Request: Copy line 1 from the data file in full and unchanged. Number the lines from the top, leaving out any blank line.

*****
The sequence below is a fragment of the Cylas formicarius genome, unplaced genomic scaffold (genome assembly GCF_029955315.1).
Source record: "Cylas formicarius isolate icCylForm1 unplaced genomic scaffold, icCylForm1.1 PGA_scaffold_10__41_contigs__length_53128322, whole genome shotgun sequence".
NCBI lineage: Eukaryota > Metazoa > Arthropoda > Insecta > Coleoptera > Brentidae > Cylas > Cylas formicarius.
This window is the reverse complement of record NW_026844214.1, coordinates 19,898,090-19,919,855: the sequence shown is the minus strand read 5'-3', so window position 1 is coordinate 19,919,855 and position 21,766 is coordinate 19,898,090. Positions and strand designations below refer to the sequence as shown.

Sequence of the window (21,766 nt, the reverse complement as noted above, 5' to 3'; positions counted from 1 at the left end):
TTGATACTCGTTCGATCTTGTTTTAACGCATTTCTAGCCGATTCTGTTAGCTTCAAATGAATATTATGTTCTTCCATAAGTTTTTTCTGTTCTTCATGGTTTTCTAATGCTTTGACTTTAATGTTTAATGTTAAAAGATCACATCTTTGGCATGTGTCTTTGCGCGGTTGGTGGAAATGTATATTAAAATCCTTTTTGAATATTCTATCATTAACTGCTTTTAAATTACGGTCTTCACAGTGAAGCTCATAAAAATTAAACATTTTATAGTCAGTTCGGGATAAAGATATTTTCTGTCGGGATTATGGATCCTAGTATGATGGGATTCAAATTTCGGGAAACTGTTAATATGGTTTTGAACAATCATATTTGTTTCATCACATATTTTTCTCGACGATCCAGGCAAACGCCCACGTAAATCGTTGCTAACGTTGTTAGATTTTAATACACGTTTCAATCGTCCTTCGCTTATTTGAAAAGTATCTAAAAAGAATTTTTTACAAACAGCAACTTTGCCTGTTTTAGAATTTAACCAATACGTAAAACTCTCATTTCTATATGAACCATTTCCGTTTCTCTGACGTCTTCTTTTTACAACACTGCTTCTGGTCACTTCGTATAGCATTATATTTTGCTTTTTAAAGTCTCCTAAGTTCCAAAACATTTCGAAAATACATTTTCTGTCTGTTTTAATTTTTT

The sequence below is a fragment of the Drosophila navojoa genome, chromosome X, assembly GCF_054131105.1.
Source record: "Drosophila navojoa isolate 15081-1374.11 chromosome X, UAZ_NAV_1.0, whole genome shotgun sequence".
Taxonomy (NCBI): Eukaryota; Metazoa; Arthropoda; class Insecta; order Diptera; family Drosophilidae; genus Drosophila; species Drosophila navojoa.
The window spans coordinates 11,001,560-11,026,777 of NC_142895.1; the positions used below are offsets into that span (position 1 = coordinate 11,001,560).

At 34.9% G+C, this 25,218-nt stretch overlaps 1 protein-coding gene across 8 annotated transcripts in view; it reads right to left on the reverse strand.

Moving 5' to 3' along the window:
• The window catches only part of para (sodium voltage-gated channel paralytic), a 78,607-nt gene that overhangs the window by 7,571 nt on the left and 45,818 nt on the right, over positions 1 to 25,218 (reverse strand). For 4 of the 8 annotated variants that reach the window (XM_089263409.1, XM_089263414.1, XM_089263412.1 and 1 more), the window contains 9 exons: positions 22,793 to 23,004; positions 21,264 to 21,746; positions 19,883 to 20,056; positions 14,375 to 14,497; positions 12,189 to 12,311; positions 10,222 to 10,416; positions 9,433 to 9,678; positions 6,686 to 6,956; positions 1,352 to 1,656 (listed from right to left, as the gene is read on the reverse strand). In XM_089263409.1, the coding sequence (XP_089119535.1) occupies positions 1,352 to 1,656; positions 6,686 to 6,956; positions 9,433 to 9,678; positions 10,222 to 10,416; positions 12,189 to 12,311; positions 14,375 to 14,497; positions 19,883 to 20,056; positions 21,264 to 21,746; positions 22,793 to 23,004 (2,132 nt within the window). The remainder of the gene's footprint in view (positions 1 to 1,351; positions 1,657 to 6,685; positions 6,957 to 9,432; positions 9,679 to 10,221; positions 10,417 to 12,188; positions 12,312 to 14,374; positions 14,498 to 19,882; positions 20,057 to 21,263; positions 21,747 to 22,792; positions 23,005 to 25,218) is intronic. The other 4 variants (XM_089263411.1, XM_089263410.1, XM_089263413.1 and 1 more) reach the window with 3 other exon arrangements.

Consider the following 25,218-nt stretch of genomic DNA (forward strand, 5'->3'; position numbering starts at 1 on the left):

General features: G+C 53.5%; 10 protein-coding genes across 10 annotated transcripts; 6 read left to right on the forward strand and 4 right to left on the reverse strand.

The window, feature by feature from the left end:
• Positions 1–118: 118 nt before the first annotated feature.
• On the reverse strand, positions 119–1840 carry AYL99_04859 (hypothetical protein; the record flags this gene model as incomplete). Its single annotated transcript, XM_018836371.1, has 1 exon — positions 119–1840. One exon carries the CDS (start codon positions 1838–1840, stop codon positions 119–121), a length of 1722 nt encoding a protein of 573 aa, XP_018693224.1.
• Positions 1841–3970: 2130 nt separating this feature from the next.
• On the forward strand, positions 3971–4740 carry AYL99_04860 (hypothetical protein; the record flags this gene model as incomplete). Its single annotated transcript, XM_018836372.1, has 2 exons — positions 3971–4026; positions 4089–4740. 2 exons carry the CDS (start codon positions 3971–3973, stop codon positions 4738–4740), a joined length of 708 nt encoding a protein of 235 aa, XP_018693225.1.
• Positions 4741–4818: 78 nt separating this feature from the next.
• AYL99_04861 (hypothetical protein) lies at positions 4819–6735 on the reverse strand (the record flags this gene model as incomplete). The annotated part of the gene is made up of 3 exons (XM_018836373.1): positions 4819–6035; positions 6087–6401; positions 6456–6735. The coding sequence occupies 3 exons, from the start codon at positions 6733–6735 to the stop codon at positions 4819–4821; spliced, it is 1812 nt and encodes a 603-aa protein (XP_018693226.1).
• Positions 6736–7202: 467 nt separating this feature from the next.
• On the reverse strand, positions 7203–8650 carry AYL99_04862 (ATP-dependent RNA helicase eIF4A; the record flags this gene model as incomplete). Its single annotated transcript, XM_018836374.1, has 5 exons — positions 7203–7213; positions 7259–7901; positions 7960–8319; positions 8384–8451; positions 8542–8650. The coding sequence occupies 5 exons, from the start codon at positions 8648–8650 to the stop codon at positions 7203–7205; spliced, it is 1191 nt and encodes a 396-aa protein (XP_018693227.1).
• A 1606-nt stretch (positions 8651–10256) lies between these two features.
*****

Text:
The sequence below is a fragment of the Cylas formicarius genome, unplaced genomic scaffold (genome assembly GCF_029955315.1).